Is 2013 the year that paleo finally stops going against the grain?
Crispy on the outside, golden yolk oozing from the inside, and all cultivated in a deep fat fryer and bursting with delicious sausage meat. These were the fruits of Sean Lawson’s labour, critically acclaimed by those in search for the perfect scotch egg on the street. They called him the Egg Boss.
However, a paleothic nightmare in the making, the fryers have been turned off and the breadcrumbs are but a distant memory.
“I was always tired, but no one could pinpoint why,” says Sean. “I wanted to get into CrossFit. You look at the pictures and think ‘wow’ at all that lean, bulging muscle. But with CrossFit, it’s exercise first, paleo second. I looked at the gym fees… and decided to go paleo first.”
Sean embarked upon a new lifestyle in true New Year’s resolution fashion on 3 January. Except “this is forever. This is not a test.”
Often dubbed the ‘caveman’ or ‘prehistoric’ diet, paleo is defined by its unrefined nature of leafy greens, grass-fed meat and the absence of packets, process and pastries. It’s “one of the oldest ways of eating in the world” and still adopted by many tribes,” say Sean.
“I’ve been a chef all my life. All I need is flour and sugar, and I’m used to dipping my hand into the cookie jar.” Thirty days later in the absence of the good stuff, he’s lost 4kg.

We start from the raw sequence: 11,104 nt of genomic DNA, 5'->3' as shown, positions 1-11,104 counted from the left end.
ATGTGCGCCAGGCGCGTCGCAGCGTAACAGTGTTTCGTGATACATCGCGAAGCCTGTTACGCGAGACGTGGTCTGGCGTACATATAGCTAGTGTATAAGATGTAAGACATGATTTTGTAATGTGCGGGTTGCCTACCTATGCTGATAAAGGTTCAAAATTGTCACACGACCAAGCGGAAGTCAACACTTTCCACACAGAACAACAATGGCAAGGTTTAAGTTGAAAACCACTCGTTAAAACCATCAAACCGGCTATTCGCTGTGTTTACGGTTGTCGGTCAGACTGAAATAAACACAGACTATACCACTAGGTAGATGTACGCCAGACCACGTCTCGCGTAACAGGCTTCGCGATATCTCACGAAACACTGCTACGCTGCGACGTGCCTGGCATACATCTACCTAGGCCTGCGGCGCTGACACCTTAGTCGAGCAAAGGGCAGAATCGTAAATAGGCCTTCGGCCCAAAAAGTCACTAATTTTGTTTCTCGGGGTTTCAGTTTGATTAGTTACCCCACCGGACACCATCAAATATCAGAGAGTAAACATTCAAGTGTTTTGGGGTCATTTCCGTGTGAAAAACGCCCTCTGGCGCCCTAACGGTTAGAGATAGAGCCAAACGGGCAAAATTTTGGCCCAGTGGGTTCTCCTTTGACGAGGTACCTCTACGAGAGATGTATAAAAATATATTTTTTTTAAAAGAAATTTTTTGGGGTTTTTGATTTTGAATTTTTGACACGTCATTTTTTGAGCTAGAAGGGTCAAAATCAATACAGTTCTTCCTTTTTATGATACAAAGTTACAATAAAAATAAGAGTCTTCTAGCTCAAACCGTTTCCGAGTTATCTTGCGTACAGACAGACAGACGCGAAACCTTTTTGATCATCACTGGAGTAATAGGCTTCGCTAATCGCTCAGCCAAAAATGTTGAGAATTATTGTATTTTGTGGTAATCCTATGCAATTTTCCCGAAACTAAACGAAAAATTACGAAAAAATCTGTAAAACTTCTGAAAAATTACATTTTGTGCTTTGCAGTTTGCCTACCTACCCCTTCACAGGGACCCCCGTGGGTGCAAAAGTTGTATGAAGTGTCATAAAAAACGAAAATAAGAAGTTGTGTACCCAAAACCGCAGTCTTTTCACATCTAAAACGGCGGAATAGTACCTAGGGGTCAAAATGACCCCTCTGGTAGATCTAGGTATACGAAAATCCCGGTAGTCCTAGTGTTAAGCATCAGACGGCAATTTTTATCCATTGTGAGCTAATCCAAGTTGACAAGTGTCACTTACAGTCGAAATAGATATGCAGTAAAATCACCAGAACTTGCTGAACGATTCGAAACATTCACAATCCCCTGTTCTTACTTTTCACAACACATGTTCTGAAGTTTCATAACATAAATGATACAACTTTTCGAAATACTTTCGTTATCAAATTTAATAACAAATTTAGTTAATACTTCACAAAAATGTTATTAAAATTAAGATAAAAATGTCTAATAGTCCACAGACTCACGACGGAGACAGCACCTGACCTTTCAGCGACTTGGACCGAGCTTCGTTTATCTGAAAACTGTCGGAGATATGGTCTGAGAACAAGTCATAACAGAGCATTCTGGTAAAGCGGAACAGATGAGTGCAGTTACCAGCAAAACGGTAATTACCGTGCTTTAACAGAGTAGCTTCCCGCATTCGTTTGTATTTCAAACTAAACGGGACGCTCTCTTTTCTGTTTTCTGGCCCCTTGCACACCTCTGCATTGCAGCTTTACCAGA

Written about in The Stone Age Diet, by gastroenterologist Walter Voegtlin, then later popularised by exercise physiologist Dr Loren Cordain, it’s the out-and-out hunter-gatherer feast of meat, seafood, nuts and fruit. No grains, legumes or dairy allowed (though some keep the dairy and follow an 80:20 regime). “Some people think it’s freaky,” says Sean. “It’s paleo, but you subscribe to more of a primal thing, so it’s a bit more modern.”
America’s love affair with paleo has arguably gained momentum with the popularity of the CrossFit exercise movement – a regime which favours metabolic conditioning and weight lifting and the adoption of eating unprocessed food. Devotees profess its obliteration of food intolerance and allergies for the likes of coeliacs, the gluten-free and beyond, making it a diet of inclusivity. Yet there’s no shortage of criticism from nutritional experts to the NHS pointing out it excludes whole food groups and risks vitamin deficiencies.
With a CV peppered with cheffing gigs including cooking for the royal family, Sean’s plan to bring paleo to a wider audience is likely to be a different sort of challenge: “I wanted to stop wasting the experience I’ve got on scotch eggs and think of the long game. Food is so fickle now.”
Starting this month, he’ll be bringing paleo to supperclub menus. “Some ingredients will be tweaked but a lot of the recipes are ones I’ve used over the years. But I’ll still offer wine. I’m not out to change the world, just to offer something different. People want to be able to eat something gluten-free, dairy-free or coeliac friendly – there’s a market for it, and I can create it.”
There’s plenty of advice to choose from if you felt like brushing up on your eating habits and adapt your cooking. But Sean’s been working in kitchens for nearly 20 years – 12 of those as a chef – does he have the edge? “Cooking skill shouldn’t matter”, he says, “there is so much information online. The cooking is simple. It’s slow cooking and it lets you simplify your life. Anything that takes that bit longer to cook is always nicer.”
Do you follow paleo, or thinking about trying it? Is it just another fad or do we really have something to learn from our prehistoric ancestors?